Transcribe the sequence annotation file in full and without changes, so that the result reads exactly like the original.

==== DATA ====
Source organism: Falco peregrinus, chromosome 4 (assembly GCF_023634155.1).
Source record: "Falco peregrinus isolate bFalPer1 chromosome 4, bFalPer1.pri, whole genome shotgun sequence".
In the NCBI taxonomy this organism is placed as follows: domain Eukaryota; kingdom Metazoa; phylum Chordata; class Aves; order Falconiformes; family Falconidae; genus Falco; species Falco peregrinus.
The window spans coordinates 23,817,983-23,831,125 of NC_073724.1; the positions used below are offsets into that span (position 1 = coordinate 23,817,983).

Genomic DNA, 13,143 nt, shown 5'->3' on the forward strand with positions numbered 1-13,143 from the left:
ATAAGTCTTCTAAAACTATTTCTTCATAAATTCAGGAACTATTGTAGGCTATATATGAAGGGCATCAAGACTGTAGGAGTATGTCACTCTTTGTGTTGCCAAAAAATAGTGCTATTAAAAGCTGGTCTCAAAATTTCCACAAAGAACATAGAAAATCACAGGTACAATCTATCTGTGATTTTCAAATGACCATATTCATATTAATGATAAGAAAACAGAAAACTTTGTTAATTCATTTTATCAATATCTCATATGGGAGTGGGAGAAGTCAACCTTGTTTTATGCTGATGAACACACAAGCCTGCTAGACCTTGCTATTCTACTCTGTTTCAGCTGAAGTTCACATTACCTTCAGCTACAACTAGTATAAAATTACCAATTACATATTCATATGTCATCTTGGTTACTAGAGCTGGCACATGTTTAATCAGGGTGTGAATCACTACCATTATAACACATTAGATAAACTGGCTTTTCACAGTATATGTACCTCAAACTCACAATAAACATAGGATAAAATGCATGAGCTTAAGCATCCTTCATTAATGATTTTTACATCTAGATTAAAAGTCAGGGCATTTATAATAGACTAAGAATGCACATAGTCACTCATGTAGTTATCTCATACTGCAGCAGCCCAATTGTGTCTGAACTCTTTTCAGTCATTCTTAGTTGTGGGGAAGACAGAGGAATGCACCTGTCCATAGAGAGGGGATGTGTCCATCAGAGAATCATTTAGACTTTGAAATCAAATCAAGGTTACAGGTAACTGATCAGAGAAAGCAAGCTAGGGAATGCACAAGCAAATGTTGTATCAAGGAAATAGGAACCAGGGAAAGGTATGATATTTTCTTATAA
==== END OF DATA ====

Source organism: Falco peregrinus, chromosome 4 (assembly GCF_023634155.1).
Source record: "Falco peregrinus isolate bFalPer1 chromosome 4, bFalPer1.pri, whole genome shotgun sequence".
In the NCBI taxonomy this organism is placed as follows: domain Eukaryota; kingdom Metazoa; phylum Chordata; class Aves; order Falconiformes; family Falconidae; genus Falco; species Falco peregrinus.
The window spans coordinates 23,817,983-23,831,125 of NC_073724.1; the positions used below are offsets into that span (position 1 = coordinate 23,817,983).

Genomic DNA, 13,143 nt, shown 5'->3' on the forward strand with positions numbered 1-13,143 from the left:
ATAAGTCTTCTAAAACTATTTCTTCATAAATTCAGGAACTATTGTAGGCTATATATGAAGGGCATCAAGACTGTAGGAGTATGTCACTCTTTGTGTTGCCAAAAAATAGTGCTATTAAAAGCTGGTCTCAAAATTTCCACAAAGAACATAGAAAATCACAGGTACAATCTATCTGTGATTTTCAAATGACCATATTCATATTAATGATAAGAAAACAGAAAACTTTGTTAATTCATTTTATCAATATCTCATATGGGAGTGGGAGAAGTCAACCTTGTTTTATGCTGATGAACACACAAGCCTGCTAGACCTTGCTATTCTACTCTGTTTCAGCTGAAGTTCACATTACCTTCAGCTACAACTAGTATAAAATTACCAATTACATATTCATATGTCATCTTGGTTACTAGAGCTGGCACATGTTTAATCAGGGTGTGAATCACTACCATTATAACACATTAGATAAACTGGCTTTTCACAGTATATGTACCTCAAACTCACAATAAACATAGGATAAAATGCATGAGCTTAAGCATCCTTCATTAATGATTTTTACATCTAGATTAAAAGTCAGGGCATTTATAATAGACTAAGAATGCACATAGTCACTCATGTAGTTATCTCATACTGCAGCAGCCCAATTGTGTCTGAACTCTTTTCAGTCATTCTTAGTTGTGGGGAAGACAGAGGAATGCACCTGTCCATAGAGAGGGGATGTGTCCATCAGAGAATCATTTAGACTTTGAAATCAAATCAAGGTTACAGGTAACTGATCAGAGAAAGCAAGCTAGGGAATGCACAAGCAAATGTTGTATCAAGGAAATAGGAACCAGGGAAAGGTATGATATTTTCTTATAA